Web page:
We are interested in a system that is at constant temperature and pressure, so the equation for Gibbs free energy is a good one:

`DG = DH - TDS                                                                 2.7`

where ΔH is the change in enthalpy of the system. The change in enthalpy (at constant pressure) is defined as:

`DH = DU+ pΔV                                                                 2.8`

Therefore, with substitution of this definition of the change in enthalpy into the change in Gibb’s free energy (Equation 2.7), we have:

`DG = DU+ pΔV- TDS                                                       2.9`

The change in internal energy (Equation 2.6) can then be substituted into the new equation for Gibbs free energy change (7), yielding:

`DG = TDS – pDV+ fDL- VDp + pDV -TDS                                             2.10`

Since in our system both temperature (T) and pressure (p) are constant (at a given data point):

`DG = TDS – pDV+ fDL- VDp + pDV -TDS                                             2.11`

we are left with:

`DG =ƒDL                                                                                2.12`

Solving for the force in the above equation (at constant temperature (T) and pressure (p)), we see that the force (ƒ) has an enthalpy (H) and entropy (S) component:

```f = (

)```

,

Where:

(

)

,

= (

)

,

– T ()

,

## 2.14

And so, we can see that:

```f = (

)

,```
```- T (

)

,```

## 2.15

This equation should have a familiar structure! If the force on the elastomer (or some parameter that allows you to calculate the force) is measured as a function of temperature, assuming that the partial derivatives in Equation

2.14 do not depend on the temperature, then a LINEAR relationship appears!

GQ 2.2 What is the slope of this line and what thermodynamic parameter can be extracted from it?

GQ 2.3 What is the intercept of this line and what thermodynamic parameter can be extracted from it?

GQ 2.4 Your data will consist of temperature and (eventually) force. What units are these in? What units do they need to be in?

GQ 2.5 Which of these parameters is the independent (x) variable?

## Experimental Apparatus Operation and Measurement:

Spring box:

Turn on and zero the balance (check to make sure mass and hooks are centered with the balance in the hole in the top of the instrument).

Attach the top of the spring to the hook hanging down from the balance on top of the system. Attach the bottom of the spring to other hook and then to the mass that rests on the bottom of the apparatus (this mass should NOT be suspended, it sits on the bottom to hold the spring in tension). Use the lowest level of the spring possible to begin with.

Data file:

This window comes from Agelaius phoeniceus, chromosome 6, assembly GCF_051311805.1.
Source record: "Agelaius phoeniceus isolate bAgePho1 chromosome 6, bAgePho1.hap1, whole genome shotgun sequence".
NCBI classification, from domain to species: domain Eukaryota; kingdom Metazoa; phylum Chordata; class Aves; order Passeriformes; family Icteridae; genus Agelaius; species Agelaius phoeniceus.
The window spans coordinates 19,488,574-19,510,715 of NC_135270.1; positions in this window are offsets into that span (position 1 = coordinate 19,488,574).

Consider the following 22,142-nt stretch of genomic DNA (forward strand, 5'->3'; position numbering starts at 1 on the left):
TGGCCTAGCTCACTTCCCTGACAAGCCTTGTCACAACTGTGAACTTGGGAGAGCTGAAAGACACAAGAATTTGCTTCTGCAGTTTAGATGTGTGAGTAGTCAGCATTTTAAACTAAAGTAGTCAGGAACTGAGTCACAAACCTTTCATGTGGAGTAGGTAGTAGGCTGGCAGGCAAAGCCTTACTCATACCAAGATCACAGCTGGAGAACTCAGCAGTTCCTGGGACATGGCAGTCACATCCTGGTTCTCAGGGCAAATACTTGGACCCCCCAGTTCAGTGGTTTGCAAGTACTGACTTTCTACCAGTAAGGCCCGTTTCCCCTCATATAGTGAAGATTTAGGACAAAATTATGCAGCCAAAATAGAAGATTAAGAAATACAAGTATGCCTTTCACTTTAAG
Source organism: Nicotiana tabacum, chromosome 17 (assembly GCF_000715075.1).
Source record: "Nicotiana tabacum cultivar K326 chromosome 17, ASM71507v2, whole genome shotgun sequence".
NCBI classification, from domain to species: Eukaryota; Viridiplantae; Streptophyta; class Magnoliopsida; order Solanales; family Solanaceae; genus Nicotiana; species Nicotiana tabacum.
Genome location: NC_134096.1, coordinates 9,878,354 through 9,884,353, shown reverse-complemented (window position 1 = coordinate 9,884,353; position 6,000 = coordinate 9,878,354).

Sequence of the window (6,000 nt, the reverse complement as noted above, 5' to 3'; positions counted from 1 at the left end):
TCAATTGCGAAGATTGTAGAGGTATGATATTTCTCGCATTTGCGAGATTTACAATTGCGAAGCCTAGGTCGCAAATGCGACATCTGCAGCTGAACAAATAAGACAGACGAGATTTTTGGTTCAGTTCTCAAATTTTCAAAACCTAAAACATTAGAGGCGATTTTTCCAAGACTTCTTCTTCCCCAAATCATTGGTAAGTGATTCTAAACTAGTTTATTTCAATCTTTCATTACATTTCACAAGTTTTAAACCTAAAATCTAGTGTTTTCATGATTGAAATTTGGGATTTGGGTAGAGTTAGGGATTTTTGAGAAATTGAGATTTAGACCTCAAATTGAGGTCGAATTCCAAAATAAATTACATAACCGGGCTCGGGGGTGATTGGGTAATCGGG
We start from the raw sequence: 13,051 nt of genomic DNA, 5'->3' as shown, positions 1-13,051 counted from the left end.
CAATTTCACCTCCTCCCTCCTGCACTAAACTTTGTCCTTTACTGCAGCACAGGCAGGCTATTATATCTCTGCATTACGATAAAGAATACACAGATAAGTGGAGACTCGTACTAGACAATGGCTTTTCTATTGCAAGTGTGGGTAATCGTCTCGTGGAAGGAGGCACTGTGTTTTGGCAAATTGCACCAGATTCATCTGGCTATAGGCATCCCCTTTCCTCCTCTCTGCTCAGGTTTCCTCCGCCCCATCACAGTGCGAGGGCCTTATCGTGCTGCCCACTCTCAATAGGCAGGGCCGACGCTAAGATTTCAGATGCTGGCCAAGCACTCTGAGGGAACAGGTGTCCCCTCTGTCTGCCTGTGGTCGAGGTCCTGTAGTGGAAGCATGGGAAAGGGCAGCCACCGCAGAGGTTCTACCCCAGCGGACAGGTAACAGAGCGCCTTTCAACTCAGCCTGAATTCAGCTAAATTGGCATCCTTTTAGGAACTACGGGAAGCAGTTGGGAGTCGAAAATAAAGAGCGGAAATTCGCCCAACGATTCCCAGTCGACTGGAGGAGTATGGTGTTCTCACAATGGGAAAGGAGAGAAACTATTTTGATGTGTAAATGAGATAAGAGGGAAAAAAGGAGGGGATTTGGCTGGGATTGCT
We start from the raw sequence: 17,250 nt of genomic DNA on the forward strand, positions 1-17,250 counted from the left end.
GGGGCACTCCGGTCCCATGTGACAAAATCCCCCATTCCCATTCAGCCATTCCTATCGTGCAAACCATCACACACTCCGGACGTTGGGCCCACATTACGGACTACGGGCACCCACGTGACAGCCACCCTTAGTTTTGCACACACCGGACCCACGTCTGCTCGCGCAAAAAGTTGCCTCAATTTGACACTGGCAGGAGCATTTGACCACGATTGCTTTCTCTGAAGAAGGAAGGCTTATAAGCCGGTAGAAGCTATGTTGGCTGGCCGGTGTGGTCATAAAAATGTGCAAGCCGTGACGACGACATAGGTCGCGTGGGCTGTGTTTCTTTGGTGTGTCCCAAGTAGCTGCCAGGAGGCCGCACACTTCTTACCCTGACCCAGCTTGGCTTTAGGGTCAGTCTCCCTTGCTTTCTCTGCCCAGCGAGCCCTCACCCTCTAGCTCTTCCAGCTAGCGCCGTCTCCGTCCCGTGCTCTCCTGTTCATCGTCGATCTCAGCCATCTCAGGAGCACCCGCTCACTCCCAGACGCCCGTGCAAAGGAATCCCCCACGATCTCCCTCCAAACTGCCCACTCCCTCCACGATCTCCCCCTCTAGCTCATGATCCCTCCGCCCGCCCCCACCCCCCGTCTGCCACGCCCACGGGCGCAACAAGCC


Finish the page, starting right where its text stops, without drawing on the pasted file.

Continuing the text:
The mass reading on the balance should be within a range of 80 g to 110 g. If it is below 80 grams, adjust the position of the hook to the spring to increase the mass to the desired range.

Once it has been adjusted to the proper mass, remove both of the rubber stoppers from the sides of the box.

Place the hair dryer in right hole on box (opposite from thermometer) and turn it on. Heat system until thermometer reaches 70 °C.

Turn off and remove hair dryer, plug both holes in box with rubber stoppers.

Record the mass indicated on the balance every 5°C from the range of 60°C to 35°C.

Plot temperature vs mass in Excel and find the slope and R2 value to make sure the data is valid.

When the system has cooled to 35 °C remove rubber stoppers, insert hair dryer and redo the procedure. Repeat until 3-4 good runs have been recorded

## Rubber band (elastomer) box:

Turn on and zero the balance (check to make sure mass and hooks are centered with the balance in the hole in the top of the instrument).

Attach the rubber band provided the hook hanging down from the balance on top of the system. Attach the rubber band to other hook and then to the mass that rests on the bottom of the apparatus (this mass should NOT be suspended, it sits on the bottom to hold the spring in tension).

Mass on the balance should range from 120 g to 150 g. If the mass is above or below this range, adjust the length of the hook hanging down from the balance to get the desired mass range (be very careful when doing this, do not move the balance out of position with the hole in the top of the box.

Remove rubber stoppers from the sides of the box. Place hair dryer in right hole on box (opposite from thermometer), heat system until thermometer shows 70°C. Turn off and remove hair dryer, plug holes in box with rubber stoppers.

Record the mass on the balance every 5°C from the range of 60°C to 35°C

Plot temperature vs mass in excel and find the slope and R2 value to make sure the data is good to use When the system has cooled to 35 °C remove rubber stoppers, insert hair dryer and restart the procedure Repeat until 3-4 good runs have been recorded

GQ 2.6 You will be measuring mass, but you need to plot the force. How can you get one from the other?

## Safety concerns:

The thermometers have mercury in them. BE CAREFUL WITH THEM! Do not burn yourselves with the hair dryer.

Discussion ideas:

Further ideas to ponder when writing your report:

GQ 2.7 What material is the spring made of? How does that material respond to tension and temperature change on a macroscopic level? How about on a molecular level?

GQ 2.8 What material is the rubber band made of? How does that material respond to tension and temperature change on a macroscopic level? How about on a molecular level?

Hints to avoid common errors

You should be able to get pretty good R2 values for this data. If you don’t, it might be a good idea to repeat it. The cooling goes faster at higher temperatures; be ready!

Taking multiple trials will serve as your replication; do not try to have every member of your group make independent measurements of each point.

Check the signs in your equations